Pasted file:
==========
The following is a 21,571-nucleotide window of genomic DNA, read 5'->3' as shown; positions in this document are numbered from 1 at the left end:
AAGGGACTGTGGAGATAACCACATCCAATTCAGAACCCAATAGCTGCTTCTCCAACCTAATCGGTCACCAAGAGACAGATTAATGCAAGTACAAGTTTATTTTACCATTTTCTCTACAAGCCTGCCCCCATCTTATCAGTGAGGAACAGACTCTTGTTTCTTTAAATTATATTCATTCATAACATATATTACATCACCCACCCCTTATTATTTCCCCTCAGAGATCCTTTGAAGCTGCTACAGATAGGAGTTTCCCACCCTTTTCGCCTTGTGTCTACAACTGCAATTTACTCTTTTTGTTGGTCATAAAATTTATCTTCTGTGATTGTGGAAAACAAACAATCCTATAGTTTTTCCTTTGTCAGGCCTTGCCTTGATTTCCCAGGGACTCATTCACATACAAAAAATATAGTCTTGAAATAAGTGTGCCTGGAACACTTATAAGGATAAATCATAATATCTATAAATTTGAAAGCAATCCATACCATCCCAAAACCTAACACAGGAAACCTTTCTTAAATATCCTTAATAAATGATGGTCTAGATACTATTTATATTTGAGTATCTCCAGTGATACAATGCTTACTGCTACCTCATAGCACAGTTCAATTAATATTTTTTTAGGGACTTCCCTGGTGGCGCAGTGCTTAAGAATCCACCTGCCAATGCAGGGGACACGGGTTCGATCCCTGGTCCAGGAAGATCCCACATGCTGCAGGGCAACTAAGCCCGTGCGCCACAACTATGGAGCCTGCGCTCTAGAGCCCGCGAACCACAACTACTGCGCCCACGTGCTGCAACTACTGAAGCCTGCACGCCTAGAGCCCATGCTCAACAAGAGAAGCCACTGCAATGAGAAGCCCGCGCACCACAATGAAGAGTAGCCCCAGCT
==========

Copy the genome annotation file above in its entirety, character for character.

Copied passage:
The following is a 21,571-nucleotide window of genomic DNA, read 5'->3' as shown; positions in this document are numbered from 1 at the left end:
AAGGGACTGTGGAGATAACCACATCCAATTCAGAACCCAATAGCTGCTTCTCCAACCTAATCGGTCACCAAGAGACAGATTAATGCAAGTACAAGTTTATTTTACCATTTTCTCTACAAGCCTGCCCCCATCTTATCAGTGAGGAACAGACTCTTGTTTCTTTAAATTATATTCATTCATAACATATATTACATCACCCACCCCTTATTATTTCCCCTCAGAGATCCTTTGAAGCTGCTACAGATAGGAGTTTCCCACCCTTTTCGCCTTGTGTCTACAACTGCAATTTACTCTTTTTGTTGGTCATAAAATTTATCTTCTGTGATTGTGGAAAACAAACAATCCTATAGTTTTTCCTTTGTCAGGCCTTGCCTTGATTTCCCAGGGACTCATTCACATACAAAAAATATAGTCTTGAAATAAGTGTGCCTGGAACACTTATAAGGATAAATCATAATATCTATAAATTTGAAAGCAATCCATACCATCCCAAAACCTAACACAGGAAACCTTTCTTAAATATCCTTAATAAATGATGGTCTAGATACTATTTATATTTGAGTATCTCCAGTGATACAATGCTTACTGCTACCTCATAGCACAGTTCAATTAATATTTTTTTAGGGACTTCCCTGGTGGCGCAGTGCTTAAGAATCCACCTGCCAATGCAGGGGACACGGGTTCGATCCCTGGTCCAGGAAGATCCCACATGCTGCAGGGCAACTAAGCCCGTGCGCCACAACTATGGAGCCTGCGCTCTAGAGCCCGCGAACCACAACTACTGCGCCCACGTGCTGCAACTACTGAAGCCTGCACGCCTAGAGCCCATGCTCAACAAGAGAAGCCACTGCAATGAGAAGCCCGCGCACCACAATGAAGAGTAGCCCCAGCT